Great New Start-Ups (and Founders)
I get inundated with roughly 80 email pitches a day and out of those maybe 3 are interesting enough to have a call on. Of those, usually one team gets to present to our team. In other words, the odds aren’t in the entrepreneurs favor – at least with our firm.
Recently, however, I have met several exciting young entrepreneurs that are doing some pretty interesting things. Without going into too much detail, I attended an Entrepreneurs Summit hosted by New York University this week and was thoroughly impressed by some of the young start-ups that presented as well as the innovative people I met there.
Innovation is bubbling here in NYC and institutions like NYU, Columbia, and Cornell are embracing this urban tech revolution. Of the people I met at the conference, here are a few highlights
Ben Kaufman, a young entrepreneur working on his second start-up which focuses on Crowdsourced product development . The start-up, quirky.com, turns two community-submitted ideas into sellable products each week. Hopefuls pay $10 each to post an idea online for the 85,000-member Quirky community to vote on. Ideas must be physical goods (not software) that can retail for less than $150. An in-house team of engineers and designers examines the two most popular submissions and builds a prototype. If enough units are presold to cover the cost of bringing a product to market, Quirky will contract to have it manufactured and distributed. Quirky retains all rights to the products and takes 70 percent of the revenue; the rest goes to the product creators, many of whom earn tens of thousands of dollars from their ideas. Pretty cool concept and it surely makes it easy from boot-strapped inventors to bring their ideas to life.
Ryan Garelick, also working on his second start-up aims to redefine the customer/retailer relationship on a localized level by creating an authoritative, user-driven database populated by true value of most consumer goods, regardless of geographic location. Through scan technology (Smartphone) and web-mapping the consumer is provided absolute knowledge on price and locational information of most consumer goods, essentially leveling the playing field and disrupting how retailers price out their products by making markets more efficient / competitive. To benefit the retailer, Ryan has developed a hyper-targeted marketing platform that leverages the customers buying pattern and interests to engage/target them specifically as soon as they enter the store with relevant content such as product deals and virtual coupons for the products they like. This product could transform the retail sector from the bottom up.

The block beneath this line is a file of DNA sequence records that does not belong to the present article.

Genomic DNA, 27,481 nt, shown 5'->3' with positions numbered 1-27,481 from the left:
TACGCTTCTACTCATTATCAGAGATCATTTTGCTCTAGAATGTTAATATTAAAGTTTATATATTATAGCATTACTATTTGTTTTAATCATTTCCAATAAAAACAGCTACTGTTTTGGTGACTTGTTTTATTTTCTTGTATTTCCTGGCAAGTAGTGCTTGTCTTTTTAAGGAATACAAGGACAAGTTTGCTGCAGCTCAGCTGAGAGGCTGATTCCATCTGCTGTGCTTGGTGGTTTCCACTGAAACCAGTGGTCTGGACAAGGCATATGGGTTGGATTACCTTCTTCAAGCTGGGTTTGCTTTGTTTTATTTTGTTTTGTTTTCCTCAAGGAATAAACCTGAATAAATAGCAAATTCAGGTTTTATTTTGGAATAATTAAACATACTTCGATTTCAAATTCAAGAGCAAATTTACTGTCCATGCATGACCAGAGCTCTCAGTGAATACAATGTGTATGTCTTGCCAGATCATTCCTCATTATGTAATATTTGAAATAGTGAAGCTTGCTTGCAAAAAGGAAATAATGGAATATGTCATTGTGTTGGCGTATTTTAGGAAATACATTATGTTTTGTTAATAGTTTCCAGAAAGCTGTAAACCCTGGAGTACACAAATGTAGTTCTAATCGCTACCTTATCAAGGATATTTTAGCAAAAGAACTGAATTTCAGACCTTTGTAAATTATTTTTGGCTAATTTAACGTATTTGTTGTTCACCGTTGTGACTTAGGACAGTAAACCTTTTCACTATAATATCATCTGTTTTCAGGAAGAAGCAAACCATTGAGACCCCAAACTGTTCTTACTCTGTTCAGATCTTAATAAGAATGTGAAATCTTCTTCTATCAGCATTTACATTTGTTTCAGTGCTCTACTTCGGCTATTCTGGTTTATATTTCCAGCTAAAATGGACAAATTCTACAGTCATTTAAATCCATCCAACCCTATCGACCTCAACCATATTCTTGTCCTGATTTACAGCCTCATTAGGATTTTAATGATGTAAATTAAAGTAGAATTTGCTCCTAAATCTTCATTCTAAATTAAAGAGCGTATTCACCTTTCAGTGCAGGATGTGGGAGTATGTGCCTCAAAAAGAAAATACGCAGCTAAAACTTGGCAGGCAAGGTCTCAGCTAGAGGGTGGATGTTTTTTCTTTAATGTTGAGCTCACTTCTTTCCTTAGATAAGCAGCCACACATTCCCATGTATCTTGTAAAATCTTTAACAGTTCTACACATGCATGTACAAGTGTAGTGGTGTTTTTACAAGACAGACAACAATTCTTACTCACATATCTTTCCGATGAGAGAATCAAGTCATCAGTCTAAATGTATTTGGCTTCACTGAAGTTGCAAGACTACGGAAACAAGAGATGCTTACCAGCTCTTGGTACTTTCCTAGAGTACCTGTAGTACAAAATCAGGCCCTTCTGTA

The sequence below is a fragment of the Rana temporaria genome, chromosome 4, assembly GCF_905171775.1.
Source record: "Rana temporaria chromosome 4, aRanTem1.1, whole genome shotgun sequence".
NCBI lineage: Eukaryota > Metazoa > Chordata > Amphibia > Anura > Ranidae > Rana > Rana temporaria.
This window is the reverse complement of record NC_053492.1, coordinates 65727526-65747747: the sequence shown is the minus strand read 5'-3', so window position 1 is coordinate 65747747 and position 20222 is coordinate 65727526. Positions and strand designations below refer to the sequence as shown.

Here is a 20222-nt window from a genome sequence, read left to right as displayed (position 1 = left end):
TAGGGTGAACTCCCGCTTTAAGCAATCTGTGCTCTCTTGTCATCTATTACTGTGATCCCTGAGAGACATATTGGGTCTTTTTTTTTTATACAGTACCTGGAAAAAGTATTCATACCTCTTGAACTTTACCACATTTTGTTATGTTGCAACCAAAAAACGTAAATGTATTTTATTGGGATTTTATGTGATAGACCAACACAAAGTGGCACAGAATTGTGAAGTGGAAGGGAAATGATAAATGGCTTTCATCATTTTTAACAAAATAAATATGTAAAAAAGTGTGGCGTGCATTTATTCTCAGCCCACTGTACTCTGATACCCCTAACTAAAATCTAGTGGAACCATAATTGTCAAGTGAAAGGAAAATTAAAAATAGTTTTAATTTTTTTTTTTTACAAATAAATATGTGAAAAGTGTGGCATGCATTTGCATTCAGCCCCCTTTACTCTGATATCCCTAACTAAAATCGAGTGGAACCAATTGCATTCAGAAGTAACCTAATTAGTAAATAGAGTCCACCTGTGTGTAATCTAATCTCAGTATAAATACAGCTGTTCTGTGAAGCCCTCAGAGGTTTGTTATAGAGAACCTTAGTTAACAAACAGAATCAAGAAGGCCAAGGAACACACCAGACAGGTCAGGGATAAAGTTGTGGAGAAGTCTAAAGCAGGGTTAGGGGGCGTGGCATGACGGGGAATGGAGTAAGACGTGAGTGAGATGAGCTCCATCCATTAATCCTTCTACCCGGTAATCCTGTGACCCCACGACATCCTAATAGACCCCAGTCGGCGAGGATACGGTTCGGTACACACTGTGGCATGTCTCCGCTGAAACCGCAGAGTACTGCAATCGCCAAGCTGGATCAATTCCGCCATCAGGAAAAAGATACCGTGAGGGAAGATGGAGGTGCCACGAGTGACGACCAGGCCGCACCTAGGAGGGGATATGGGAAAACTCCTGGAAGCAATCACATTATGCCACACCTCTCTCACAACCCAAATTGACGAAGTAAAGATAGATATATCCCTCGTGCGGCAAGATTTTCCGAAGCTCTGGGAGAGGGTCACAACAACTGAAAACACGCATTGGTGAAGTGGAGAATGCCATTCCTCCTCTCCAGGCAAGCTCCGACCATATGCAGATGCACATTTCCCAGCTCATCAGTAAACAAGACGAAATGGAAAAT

Darian Shirazi, a former employee of Facebook and eBay has developed a really unique platform that geo-organizes news online by the places to which its most relevant. The product, Fwix, essentially acts as a news aggregator that attaches locations to online content, a process more formally known as geotagging. Shirazi then sells the data to companies, including Groupon, the New York Times, and NBC, who use it to target online ads to local consumers.
Andrew Kortina, a veteran of Bit.ly, and his partner Iqram Magdon-Ismail, are developing a light mobile payment system called Venmo. The idea is instead of using cash or writing checks when transacting with friends, colleagues, dinner buddies, you use this free service with no transaction fees for any and all payments you make. By linking a credit card or a bank account to your phone and by setting up direct deposit, Venmo automatically transfers any money you receive through the service into your bank account every two weeks. You can also cash out manually at any time. No wallet, no problem.
These are just a handful of interesting, innovators I met at the NYU summit. If you haven’t heard about them yet, you will. As noted above, email pitching is one of the least likely ways to get noticed. Head out to expo’s and conferences if you are looking to meet people in the VC or Angel community.